Spring has sprung, and summer isn’t far behind. For most, this time of year means the end of subzero temperatures and snow finally melting, but for the shopping community, these seasons mean something totally different.
It’s time to hit the stores and restock our wardrobe.
That way of thinking permeates through a nice portion of shoppers, the ones who wait patiently while the in store display shifts from winter boots and outwear to bathing suits, tank tops and skirts. Along with the latest looks of the season comes something that most of the population isn’t quite prepared to handle: the price tags.
Many of those who struggle with debt also have trouble saying “no” when it comes to buying clothes the moment the hit the rack. This dilemma is even more troublesome when you consider that most of this shopping spree finds its way onto your credit card, and if it is one that is offered by a department store, you’ll probably end up spending three times the sticker price when the bill is finally paid in full.
That’s because your favorite store is secretly charging you 30% interest on that new spring or summer ensemble, and you’ll most likely look the other way while you’re trying on that outfit until the bill is about due.
The smart money is making sure whatever you spend gets paid in full within 30 days to avoid that pesky and unwanted finance charges, but that typically isn’t the norm when it comes to debt as it relates to clothing.
Just because you love to shop until you drop doesn’t mean you can’t stop spending well over your clothing allowance or can’t just modify how you’re going about the art of buying. If nothing else, you can at least limit the damage by buying in the off seasons (i.e. stock up for summer just before winter), and simply resign yourself to wearing last year’s model so to speak. You may warm up to the idea more so when you realize you’ll save between 50-70% off the total bill.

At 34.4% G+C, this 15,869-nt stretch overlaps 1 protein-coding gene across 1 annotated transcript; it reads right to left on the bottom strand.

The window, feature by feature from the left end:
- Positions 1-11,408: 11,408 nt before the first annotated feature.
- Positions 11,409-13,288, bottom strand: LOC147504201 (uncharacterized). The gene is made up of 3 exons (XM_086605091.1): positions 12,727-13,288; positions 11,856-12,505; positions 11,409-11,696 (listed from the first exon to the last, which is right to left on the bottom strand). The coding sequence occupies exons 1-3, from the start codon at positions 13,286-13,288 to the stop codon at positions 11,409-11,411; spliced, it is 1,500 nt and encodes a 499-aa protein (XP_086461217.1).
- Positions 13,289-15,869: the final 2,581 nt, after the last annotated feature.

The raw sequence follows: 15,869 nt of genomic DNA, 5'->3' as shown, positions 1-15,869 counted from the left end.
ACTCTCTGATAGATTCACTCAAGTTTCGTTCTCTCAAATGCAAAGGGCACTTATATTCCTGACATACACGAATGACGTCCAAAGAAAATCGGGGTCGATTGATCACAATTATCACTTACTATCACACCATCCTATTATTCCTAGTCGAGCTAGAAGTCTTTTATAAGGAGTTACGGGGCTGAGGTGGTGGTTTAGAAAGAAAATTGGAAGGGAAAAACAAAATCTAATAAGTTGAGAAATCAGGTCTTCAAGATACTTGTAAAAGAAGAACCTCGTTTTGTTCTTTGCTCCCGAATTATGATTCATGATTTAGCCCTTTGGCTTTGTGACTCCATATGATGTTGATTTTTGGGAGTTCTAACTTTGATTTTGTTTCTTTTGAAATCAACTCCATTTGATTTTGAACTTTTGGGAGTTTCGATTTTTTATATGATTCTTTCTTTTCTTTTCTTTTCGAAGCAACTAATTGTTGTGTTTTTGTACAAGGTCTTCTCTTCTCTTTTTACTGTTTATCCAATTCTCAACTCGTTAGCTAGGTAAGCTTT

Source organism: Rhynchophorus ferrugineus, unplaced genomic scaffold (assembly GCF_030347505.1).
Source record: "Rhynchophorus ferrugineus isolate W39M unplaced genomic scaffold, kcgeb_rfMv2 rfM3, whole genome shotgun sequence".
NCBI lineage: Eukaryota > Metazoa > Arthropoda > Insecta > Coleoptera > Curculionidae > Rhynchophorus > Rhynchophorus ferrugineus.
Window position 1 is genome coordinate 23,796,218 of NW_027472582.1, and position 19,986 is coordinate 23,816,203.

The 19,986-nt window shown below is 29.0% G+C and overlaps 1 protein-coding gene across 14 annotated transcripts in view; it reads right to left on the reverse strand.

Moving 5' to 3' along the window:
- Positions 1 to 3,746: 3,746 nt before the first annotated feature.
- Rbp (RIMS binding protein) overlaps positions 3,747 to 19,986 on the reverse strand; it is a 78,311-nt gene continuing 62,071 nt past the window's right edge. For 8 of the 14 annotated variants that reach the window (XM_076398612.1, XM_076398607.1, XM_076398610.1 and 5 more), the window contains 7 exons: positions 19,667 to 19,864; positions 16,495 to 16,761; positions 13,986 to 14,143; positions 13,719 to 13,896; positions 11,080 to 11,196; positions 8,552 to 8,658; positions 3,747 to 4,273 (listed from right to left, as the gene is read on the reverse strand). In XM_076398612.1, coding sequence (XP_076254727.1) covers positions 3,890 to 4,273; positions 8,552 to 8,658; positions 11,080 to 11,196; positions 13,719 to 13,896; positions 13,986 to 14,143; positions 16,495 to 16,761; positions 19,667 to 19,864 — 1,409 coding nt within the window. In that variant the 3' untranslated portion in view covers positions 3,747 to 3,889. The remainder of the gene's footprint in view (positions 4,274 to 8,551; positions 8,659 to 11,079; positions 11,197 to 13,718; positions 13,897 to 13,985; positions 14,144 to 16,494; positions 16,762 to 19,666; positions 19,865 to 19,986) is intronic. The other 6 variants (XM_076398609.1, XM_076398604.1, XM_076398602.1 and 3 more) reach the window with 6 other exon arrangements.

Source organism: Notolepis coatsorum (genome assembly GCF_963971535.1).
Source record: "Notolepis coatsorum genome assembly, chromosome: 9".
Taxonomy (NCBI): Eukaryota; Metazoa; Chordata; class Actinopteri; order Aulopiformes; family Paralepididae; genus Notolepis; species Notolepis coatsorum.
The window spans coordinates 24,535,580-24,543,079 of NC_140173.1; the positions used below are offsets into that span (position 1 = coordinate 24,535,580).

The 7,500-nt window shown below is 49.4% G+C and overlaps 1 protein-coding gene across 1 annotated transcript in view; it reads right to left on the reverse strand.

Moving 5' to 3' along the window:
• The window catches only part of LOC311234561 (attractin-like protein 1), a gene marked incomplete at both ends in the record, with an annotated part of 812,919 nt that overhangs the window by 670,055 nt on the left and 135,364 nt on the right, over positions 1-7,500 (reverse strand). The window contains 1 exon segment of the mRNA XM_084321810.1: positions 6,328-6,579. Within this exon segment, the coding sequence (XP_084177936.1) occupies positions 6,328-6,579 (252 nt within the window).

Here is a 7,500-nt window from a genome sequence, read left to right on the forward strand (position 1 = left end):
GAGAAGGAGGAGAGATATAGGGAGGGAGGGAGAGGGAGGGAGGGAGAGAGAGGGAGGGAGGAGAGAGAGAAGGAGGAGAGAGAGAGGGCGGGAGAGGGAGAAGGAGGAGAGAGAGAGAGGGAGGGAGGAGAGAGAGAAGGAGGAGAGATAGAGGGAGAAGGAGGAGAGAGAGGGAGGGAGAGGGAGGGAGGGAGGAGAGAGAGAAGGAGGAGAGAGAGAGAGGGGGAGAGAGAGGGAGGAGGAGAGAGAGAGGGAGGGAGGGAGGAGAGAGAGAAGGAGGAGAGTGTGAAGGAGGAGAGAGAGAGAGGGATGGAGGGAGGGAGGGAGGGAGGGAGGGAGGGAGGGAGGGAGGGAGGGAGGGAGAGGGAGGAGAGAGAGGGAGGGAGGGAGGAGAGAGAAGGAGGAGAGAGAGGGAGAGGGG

If you’re more interested in saving money by completely curbing your shopping list completely and living happily with what you already have, you can employ any number of tricks. You might want to hit the malls without your credit card, and be less apt to spend frivolously with your debit card, since it links to your checking and there’s only so much of your money to go around.
And speaking of your credit cards, you’ve heard the old wives tale about freezing your credit cards in blocks of ice to refrain from using them. While that may seem a bit primitive and archaic, the premise still resonates. Shopping online has created both convenience and a glaring downside when it comes to your debt and how it relates to buying clothes. It’s so easy to punch in those 16 digits on the front of that card and simply forget exactly how much you’re spending or that your card never needs swiped and subsequently viewed.
Out of sight, out of mind, right?
That sentiment might sound superb at the time, until you feast your eyes on that credit card bill. The smile you once wore on your face when you were buying those new clothes will disappear in an instant.